Follow Me - AliOnTheRun1
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Filling The Barn
As I tapered for the Hamptons Marathon last year, many people kept repeating the same phrase to me:
The hay is in the barn.
Personally, I think this phrase is stupid. Hay? Barns? How are these things related to marathon training? And also, WTF are you talking about?
But as always, these seasoned runners, triathletes and Ironpeople knew more than Naive Ali. They were telling me that after 16+ weeks of training, my work was done. It was time to taper, to cut back on my mileage and to let my legs rest, recover and regain all the strength possible to power me through 26.2 miles on Race Day.
They told me to feel confident and to trust my training. I had to believe that the mornings I had spent on the Bridle Path, looping around the Reservoir and doing long runs in NYC and beyond were enough. I couldn’t go out for one more 20 miler “just to make sure I could do it.”
I’m now 15 weeks out from the New York City Marathon.
Now is the time to be filling the barn with the hay.
A question I get from time to time is, “How do you stay motivated to work out every day?”
Well, in general, I enjoy exercise. I don’t run or spin to beat myself up or punish myself. I don’t break a sweat just so I can eat cookies for dinner. I’m going to eat cookies for dinner no matter what. I lace up my pretty little Brooks every day because I really do like getting out there and working hard.
But my motivation during marathon training season is different, and I’m more aware of that now than ever.
I’ve only been officially training for a few weeks, but every single time I’ve gone out, I’ve had the same mentality: Do this for November 4. Work hard. Push. Hit your splits. Finish strong. Get your head in the game (High School Musical-style).
I’m working my butt off now so that on November 4, as I’m riding the Staten Island Ferry to the start line and, presumably, freaking the F out, I can wholeheartedly trust my training. I don’t want to look back and say, “I wish I had gone faster during my Tuesday speed sessions,” or “I shouldn’t have slacked so hard on every single tempo effort.”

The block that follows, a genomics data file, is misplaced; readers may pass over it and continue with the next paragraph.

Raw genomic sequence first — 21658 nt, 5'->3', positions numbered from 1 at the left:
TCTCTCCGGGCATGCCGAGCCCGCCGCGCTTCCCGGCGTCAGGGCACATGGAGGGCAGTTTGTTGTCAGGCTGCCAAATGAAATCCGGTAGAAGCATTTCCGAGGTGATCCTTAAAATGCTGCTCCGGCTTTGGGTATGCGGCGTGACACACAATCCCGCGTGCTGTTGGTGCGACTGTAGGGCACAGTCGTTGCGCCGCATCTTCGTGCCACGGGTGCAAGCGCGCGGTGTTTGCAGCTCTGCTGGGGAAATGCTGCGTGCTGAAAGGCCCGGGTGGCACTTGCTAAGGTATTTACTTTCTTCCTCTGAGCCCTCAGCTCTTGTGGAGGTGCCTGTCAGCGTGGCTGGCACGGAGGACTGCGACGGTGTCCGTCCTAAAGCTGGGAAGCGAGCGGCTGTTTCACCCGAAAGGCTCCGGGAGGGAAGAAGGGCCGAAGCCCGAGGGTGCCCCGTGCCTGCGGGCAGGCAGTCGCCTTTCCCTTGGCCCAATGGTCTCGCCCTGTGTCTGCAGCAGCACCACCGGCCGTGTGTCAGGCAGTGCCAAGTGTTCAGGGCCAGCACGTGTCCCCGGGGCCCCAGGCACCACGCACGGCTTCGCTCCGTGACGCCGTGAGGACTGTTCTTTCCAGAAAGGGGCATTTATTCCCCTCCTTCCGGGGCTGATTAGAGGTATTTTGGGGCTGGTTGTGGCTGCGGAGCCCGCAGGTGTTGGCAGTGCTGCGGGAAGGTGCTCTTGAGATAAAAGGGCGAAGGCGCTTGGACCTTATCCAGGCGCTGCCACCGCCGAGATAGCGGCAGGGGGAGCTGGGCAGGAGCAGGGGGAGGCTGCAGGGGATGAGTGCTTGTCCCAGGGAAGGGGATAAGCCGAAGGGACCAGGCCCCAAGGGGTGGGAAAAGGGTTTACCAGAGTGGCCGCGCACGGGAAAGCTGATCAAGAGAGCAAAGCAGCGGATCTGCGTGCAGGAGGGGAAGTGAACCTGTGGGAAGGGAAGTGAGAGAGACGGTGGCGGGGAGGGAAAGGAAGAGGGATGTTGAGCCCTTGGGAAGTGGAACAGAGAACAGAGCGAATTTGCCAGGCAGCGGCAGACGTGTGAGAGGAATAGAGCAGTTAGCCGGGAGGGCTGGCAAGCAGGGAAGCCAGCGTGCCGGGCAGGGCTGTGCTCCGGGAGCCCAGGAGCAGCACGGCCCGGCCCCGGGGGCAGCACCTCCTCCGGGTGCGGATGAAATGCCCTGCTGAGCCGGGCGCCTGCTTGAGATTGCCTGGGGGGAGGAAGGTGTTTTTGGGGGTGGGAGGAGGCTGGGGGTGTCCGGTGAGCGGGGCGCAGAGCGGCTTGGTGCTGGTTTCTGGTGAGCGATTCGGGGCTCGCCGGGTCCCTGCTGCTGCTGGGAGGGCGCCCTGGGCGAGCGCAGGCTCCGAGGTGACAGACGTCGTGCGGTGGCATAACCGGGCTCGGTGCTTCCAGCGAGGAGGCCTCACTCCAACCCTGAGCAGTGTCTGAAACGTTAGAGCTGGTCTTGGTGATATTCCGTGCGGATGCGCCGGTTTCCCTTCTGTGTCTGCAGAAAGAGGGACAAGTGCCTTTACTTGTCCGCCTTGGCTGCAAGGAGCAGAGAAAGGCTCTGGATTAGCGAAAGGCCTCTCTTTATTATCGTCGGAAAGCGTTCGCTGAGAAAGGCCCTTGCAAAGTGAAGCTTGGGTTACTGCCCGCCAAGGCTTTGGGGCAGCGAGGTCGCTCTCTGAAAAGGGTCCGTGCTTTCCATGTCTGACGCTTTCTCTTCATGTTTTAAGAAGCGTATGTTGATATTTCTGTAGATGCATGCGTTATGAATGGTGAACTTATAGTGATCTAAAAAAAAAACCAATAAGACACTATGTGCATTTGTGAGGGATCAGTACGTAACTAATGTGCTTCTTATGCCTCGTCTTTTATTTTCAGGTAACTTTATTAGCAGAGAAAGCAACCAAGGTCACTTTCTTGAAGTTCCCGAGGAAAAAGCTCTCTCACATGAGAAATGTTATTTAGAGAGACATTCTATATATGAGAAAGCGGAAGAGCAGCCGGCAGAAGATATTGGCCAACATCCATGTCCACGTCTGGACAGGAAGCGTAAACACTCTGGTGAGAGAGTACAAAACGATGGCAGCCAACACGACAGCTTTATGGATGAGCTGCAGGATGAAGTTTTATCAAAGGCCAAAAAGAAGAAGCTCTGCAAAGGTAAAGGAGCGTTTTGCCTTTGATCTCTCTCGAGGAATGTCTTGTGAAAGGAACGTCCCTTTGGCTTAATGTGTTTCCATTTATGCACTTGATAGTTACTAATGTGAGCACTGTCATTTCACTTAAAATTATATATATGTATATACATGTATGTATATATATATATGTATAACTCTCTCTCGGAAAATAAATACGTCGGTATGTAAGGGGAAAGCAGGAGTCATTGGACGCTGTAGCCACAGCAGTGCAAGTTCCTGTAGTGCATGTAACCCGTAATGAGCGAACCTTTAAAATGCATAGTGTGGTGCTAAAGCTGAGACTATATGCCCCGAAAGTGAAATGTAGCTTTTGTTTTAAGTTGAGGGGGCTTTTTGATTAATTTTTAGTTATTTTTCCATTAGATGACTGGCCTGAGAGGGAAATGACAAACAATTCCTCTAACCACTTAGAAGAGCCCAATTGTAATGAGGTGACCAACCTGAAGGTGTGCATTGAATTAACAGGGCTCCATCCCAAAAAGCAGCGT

I want to know that, regardless of what actually happens on Race Day (yes, it’s always capitalized because it is a very formal day), I did everything I could beforehand to be as strong and confident as possible.
So that’s how I’m staying motivated. I have a goal — 3:59:59 — and I know I won’t reach it by shuffling through my workouts or getting high on two-a-days. When I want to do a little extra — tacking on an additional mile to a long run because I feel great or sneaking in a spin class on a rest day — I have November 4 in the forefront of my mind. Will over-exerting myself during Chisel help me run 26.2 miles in the fall? No? Then I will not do it. I can do that stuff when I’ve marathoned and recovered. But not now.
With all that in mind, can I tell you a little bit about how training has been going?
Awesome, thanks. You’re such a good listener/person who can read.
While the Crohn’s still refuses to leave my body, I managed to have a very solid week of training last week.
Highlights included a runner’s-high-inducing hillish workout on Thursday and an I-only-needed-one-bathroom-stop-OMG 10-miler on Sunday.
Thursday’s route was three clockwise loops up in the Harlem Hills, which is quickly becoming my favorite route. Coach Cane requested that I keep it at marathon goal pace (we’re using 8:45s, folks) for the duration, but accelerate on the downhills instead of using them as a place to recover. I believe his exact words were, “Trample the weak, hurdle the dead.” Duly noted, and awesomely accomplished.
Here are some numbers:
Oh look, those splits are all faster than 8:45. How interesting. Why did that happen?
Probably because I accelerated the shit out of the downhills. On my second lap, I was in the low 7:00s and I felt like I was flying. Truthfully this made it hard to settle back into marathon pace on the uphills, but usually by the time I hit the top of the second hill, I was right back where I was supposed to be.